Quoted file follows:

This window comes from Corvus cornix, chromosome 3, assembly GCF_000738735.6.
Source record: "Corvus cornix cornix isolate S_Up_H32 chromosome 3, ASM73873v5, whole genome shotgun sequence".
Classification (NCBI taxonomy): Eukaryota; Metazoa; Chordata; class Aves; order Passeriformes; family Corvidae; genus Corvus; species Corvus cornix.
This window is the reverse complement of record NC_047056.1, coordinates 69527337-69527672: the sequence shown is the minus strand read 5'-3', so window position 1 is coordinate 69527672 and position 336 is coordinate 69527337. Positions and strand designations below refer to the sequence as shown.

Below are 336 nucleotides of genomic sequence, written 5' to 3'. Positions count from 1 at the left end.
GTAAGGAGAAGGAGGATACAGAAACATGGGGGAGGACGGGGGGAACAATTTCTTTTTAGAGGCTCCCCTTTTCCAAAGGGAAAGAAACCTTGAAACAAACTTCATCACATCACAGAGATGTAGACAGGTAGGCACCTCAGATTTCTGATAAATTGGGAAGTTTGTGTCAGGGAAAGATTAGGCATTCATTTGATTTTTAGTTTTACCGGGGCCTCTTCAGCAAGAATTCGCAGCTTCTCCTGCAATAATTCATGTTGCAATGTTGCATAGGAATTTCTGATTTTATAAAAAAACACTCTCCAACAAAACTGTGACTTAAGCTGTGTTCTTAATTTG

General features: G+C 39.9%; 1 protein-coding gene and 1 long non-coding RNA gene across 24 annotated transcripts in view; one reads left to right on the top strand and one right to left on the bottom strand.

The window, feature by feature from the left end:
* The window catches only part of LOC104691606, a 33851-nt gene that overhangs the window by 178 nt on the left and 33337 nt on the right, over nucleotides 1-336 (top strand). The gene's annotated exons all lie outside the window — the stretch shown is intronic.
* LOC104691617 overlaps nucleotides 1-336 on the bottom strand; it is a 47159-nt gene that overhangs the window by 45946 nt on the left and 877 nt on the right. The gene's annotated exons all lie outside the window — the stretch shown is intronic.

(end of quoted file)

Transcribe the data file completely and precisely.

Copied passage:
This window comes from Corvus cornix, chromosome 3, assembly GCF_000738735.6.
Source record: "Corvus cornix cornix isolate S_Up_H32 chromosome 3, ASM73873v5, whole genome shotgun sequence".
Classification (NCBI taxonomy): Eukaryota; Metazoa; Chordata; class Aves; order Passeriformes; family Corvidae; genus Corvus; species Corvus cornix.
This window is the reverse complement of record NC_047056.1, coordinates 69527337-69527672: the sequence shown is the minus strand read 5'-3', so window position 1 is coordinate 69527672 and position 336 is coordinate 69527337. Positions and strand designations below refer to the sequence as shown.

Below are 336 nucleotides of genomic sequence, written 5' to 3'. Positions count from 1 at the left end.
GTAAGGAGAAGGAGGATACAGAAACATGGGGGAGGACGGGGGGAACAATTTCTTTTTAGAGGCTCCCCTTTTCCAAAGGGAAAGAAACCTTGAAACAAACTTCATCACATCACAGAGATGTAGACAGGTAGGCACCTCAGATTTCTGATAAATTGGGAAGTTTGTGTCAGGGAAAGATTAGGCATTCATTTGATTTTTAGTTTTACCGGGGCCTCTTCAGCAAGAATTCGCAGCTTCTCCTGCAATAATTCATGTTGCAATGTTGCATAGGAATTTCTGATTTTATAAAAAAACACTCTCCAACAAAACTGTGACTTAAGCTGTGTTCTTAATTTG

General features: G+C 39.9%; 1 protein-coding gene and 1 long non-coding RNA gene across 24 annotated transcripts in view; one reads left to right on the top strand and one right to left on the bottom strand.

The window, feature by feature from the left end:
* The window catches only part of LOC104691606, a 33851-nt gene that overhangs the window by 178 nt on the left and 33337 nt on the right, over nucleotides 1-336 (top strand). The gene's annotated exons all lie outside the window — the stretch shown is intronic.
* LOC104691617 overlaps nucleotides 1-336 on the bottom strand; it is a 47159-nt gene that overhangs the window by 45946 nt on the left and 877 nt on the right. The gene's annotated exons all lie outside the window — the stretch shown is intronic.